Within the wider category of failed rebrands most can be placed into two distinct categories. The first unsuitable branding and the second poor design ¹. Both are obviously highly subjective so we tend to have to rely on general consensus as to which category a rebrand would fit into.
Mastercard rebranded in 2006 alongside a slight change in business direction – with the business communicating their values of advancing relationships, insight and commerce more prominently. The core of the rebrand process however excluded audience consideration and was driven by board-level business decisions. This approach can often work in the branding process as a whole – especially with start-ups – but can have a negative effect during a rebrand. The result was an outcome that communicated the values, but failed to take into consideration customer loyalty to the current brand.
Failed rebrands – when tone of voice is misunderstood
Another example of a recalled rebrand is Kraft. In 2009 Kraft rebranded its corporate division from a bold, recognisable logo to a generic, bland logo with limited reasoning as to why – the press release stated the new logo clearly delivered [sic] “delicious”. But to many the brand felt more like a stock logo with very little personality.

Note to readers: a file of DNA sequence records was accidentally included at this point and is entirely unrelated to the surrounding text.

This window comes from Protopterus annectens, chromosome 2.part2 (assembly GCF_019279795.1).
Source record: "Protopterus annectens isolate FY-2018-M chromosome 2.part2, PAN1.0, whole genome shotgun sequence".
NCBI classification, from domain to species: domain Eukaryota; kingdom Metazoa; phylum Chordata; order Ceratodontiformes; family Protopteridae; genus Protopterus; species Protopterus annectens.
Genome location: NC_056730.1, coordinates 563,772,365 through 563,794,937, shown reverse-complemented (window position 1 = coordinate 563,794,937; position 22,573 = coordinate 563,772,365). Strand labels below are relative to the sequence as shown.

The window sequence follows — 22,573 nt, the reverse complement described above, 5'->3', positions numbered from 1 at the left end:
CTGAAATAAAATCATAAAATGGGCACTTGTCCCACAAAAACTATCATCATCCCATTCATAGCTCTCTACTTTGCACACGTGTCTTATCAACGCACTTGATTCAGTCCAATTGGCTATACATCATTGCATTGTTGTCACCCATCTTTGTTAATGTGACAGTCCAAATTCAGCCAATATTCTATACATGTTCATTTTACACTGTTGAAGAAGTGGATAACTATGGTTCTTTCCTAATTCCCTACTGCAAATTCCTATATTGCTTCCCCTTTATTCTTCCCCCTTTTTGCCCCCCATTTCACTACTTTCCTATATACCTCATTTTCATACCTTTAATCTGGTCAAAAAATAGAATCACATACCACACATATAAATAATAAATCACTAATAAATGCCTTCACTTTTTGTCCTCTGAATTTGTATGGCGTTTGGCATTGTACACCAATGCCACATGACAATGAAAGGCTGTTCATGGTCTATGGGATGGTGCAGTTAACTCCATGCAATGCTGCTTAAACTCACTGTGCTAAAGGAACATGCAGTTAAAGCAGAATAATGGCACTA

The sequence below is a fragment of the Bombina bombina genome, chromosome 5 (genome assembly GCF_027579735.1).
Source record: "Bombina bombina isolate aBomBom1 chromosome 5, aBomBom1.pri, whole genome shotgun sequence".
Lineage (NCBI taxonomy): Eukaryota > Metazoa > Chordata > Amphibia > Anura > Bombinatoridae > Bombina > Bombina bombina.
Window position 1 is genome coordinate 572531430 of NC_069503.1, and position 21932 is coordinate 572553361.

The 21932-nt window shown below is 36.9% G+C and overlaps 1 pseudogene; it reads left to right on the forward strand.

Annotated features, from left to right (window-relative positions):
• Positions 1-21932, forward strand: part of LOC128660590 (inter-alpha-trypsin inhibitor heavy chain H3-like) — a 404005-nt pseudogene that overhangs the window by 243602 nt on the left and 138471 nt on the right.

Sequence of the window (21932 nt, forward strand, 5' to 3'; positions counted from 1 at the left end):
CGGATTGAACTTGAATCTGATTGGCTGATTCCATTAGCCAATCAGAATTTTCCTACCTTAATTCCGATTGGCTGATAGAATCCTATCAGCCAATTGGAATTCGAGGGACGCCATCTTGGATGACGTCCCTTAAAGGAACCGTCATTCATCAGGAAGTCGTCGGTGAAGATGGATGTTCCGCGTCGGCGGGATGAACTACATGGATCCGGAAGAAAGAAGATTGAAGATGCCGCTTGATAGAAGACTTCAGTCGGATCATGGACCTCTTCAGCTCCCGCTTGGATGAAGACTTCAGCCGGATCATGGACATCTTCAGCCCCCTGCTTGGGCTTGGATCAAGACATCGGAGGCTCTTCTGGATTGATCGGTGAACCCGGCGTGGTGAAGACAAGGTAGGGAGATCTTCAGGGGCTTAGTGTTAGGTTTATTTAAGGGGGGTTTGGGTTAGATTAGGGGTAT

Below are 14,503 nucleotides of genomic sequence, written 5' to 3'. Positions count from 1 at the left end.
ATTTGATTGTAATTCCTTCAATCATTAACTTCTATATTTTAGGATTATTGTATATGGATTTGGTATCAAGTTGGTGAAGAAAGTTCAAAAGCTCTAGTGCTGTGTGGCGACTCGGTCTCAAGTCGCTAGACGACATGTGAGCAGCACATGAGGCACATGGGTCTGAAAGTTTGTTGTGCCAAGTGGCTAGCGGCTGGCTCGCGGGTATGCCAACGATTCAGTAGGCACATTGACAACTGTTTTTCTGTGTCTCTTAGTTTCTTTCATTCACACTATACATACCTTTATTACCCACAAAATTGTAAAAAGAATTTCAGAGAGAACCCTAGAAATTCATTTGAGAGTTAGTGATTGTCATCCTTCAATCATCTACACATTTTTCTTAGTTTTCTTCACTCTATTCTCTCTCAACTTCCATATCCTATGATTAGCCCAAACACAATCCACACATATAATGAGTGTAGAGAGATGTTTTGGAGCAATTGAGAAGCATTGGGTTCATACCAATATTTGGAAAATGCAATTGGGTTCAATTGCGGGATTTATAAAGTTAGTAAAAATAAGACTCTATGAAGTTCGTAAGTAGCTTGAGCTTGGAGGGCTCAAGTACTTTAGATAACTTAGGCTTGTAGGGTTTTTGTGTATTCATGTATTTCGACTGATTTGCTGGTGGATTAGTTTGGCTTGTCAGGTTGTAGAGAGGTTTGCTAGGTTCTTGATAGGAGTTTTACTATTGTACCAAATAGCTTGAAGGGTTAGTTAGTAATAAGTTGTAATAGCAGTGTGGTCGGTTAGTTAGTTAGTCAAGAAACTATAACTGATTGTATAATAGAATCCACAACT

When you attend a wedding, you tend to use the invitation design to work out what to wear – lace and a swirly font may indicate a degree of formality, whereas if the invitations are printed on cloth – you may need to bring your wellies! The same is true with consumer interaction with companies – audiences want to know where to set expectations and glean as much information to get to a wise decision.
Kraft Food Group Inc. lost its simplicity as a corporate brand and the rebrand reasoning – to communicate the word ‘delicious’ feeling like an odd choice for a company owning so many other brands.